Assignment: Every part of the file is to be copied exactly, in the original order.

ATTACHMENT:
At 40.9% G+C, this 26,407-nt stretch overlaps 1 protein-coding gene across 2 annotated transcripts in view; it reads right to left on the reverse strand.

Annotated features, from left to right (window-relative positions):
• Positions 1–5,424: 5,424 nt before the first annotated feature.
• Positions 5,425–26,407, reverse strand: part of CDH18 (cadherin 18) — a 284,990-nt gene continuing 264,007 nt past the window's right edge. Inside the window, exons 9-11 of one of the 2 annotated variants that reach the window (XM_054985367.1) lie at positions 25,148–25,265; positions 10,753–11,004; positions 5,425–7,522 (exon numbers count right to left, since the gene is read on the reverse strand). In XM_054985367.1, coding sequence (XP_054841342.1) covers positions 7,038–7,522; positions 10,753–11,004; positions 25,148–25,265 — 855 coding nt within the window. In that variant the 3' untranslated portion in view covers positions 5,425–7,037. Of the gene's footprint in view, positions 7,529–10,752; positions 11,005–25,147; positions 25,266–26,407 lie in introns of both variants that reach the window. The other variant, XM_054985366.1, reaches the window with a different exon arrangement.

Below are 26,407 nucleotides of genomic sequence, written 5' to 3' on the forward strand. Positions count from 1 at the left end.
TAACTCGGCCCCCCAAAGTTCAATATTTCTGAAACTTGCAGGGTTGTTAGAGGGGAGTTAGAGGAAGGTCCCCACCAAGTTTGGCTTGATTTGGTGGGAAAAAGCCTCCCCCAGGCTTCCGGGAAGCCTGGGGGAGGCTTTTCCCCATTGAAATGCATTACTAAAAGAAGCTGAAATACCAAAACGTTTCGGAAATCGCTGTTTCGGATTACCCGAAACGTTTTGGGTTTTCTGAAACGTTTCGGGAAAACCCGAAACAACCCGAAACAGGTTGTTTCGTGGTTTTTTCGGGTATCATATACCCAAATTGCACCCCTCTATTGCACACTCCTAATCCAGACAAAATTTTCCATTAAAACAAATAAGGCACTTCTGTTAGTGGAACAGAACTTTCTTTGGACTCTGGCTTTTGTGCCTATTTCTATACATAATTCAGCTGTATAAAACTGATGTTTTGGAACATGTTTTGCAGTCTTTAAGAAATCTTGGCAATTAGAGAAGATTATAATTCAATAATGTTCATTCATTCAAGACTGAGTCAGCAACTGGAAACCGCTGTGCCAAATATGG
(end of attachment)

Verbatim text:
At 40.9% G+C, this 26,407-nt stretch overlaps 1 protein-coding gene across 2 annotated transcripts in view; it reads right to left on the reverse strand.

Annotated features, from left to right (window-relative positions):
• Positions 1–5,424: 5,424 nt before the first annotated feature.
• Positions 5,425–26,407, reverse strand: part of CDH18 (cadherin 18) — a 284,990-nt gene continuing 264,007 nt past the window's right edge. Inside the window, exons 9-11 of one of the 2 annotated variants that reach the window (XM_054985367.1) lie at positions 25,148–25,265; positions 10,753–11,004; positions 5,425–7,522 (exon numbers count right to left, since the gene is read on the reverse strand). In XM_054985367.1, coding sequence (XP_054841342.1) covers positions 7,038–7,522; positions 10,753–11,004; positions 25,148–25,265 — 855 coding nt within the window. In that variant the 3' untranslated portion in view covers positions 5,425–7,037. Of the gene's footprint in view, positions 7,529–10,752; positions 11,005–25,147; positions 25,266–26,407 lie in introns of both variants that reach the window. The other variant, XM_054985366.1, reaches the window with a different exon arrangement.

Below are 26,407 nucleotides of genomic sequence, written 5' to 3' on the forward strand. Positions count from 1 at the left end.
TAACTCGGCCCCCCAAAGTTCAATATTTCTGAAACTTGCAGGGTTGTTAGAGGGGAGTTAGAGGAAGGTCCCCACCAAGTTTGGCTTGATTTGGTGGGAAAAAGCCTCCCCCAGGCTTCCGGGAAGCCTGGGGGAGGCTTTTCCCCATTGAAATGCATTACTAAAAGAAGCTGAAATACCAAAACGTTTCGGAAATCGCTGTTTCGGATTACCCGAAACGTTTTGGGTTTTCTGAAACGTTTCGGGAAAACCCGAAACAACCCGAAACAGGTTGTTTCGTGGTTTTTTCGGGTATCATATACCCAAATTGCACCCCTCTATTGCACACTCCTAATCCAGACAAAATTTTCCATTAAAACAAATAAGGCACTTCTGTTAGTGGAACAGAACTTTCTTTGGACTCTGGCTTTTGTGCCTATTTCTATACATAATTCAGCTGTATAAAACTGATGTTTTGGAACATGTTTTGCAGTCTTTAAGAAATCTTGGCAATTAGAGAAGATTATAATTCAATAATGTTCATTCATTCAAGACTGAGTCAGCAACTGGAAACCGCTGTGCCAAATATGG